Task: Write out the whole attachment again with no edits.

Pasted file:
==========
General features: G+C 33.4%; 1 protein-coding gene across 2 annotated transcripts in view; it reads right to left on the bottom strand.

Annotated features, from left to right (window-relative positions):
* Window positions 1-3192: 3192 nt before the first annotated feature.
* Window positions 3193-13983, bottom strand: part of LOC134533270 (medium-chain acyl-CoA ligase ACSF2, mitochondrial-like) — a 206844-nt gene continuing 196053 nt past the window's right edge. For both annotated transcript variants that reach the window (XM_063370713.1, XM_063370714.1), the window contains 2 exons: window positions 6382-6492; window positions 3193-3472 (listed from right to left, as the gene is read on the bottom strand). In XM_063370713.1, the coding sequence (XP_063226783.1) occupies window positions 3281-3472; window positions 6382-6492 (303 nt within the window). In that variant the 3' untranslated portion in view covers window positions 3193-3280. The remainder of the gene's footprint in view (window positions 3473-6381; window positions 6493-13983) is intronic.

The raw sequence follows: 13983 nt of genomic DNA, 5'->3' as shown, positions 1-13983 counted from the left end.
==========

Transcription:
General features: G+C 33.4%; 1 protein-coding gene across 2 annotated transcripts in view; it reads right to left on the bottom strand.

Annotated features, from left to right (window-relative positions):
* Window positions 1-3192: 3192 nt before the first annotated feature.
* Window positions 3193-13983, bottom strand: part of LOC134533270 (medium-chain acyl-CoA ligase ACSF2, mitochondrial-like) — a 206844-nt gene continuing 196053 nt past the window's right edge. For both annotated transcript variants that reach the window (XM_063370713.1, XM_063370714.1), the window contains 2 exons: window positions 6382-6492; window positions 3193-3472 (listed from right to left, as the gene is read on the bottom strand). In XM_063370713.1, the coding sequence (XP_063226783.1) occupies window positions 3281-3472; window positions 6382-6492 (303 nt within the window). In that variant the 3' untranslated portion in view covers window positions 3193-3280. The remainder of the gene's footprint in view (window positions 3473-6381; window positions 6493-13983) is intronic.

The raw sequence follows: 13983 nt of genomic DNA, 5'->3' as shown, positions 1-13983 counted from the left end.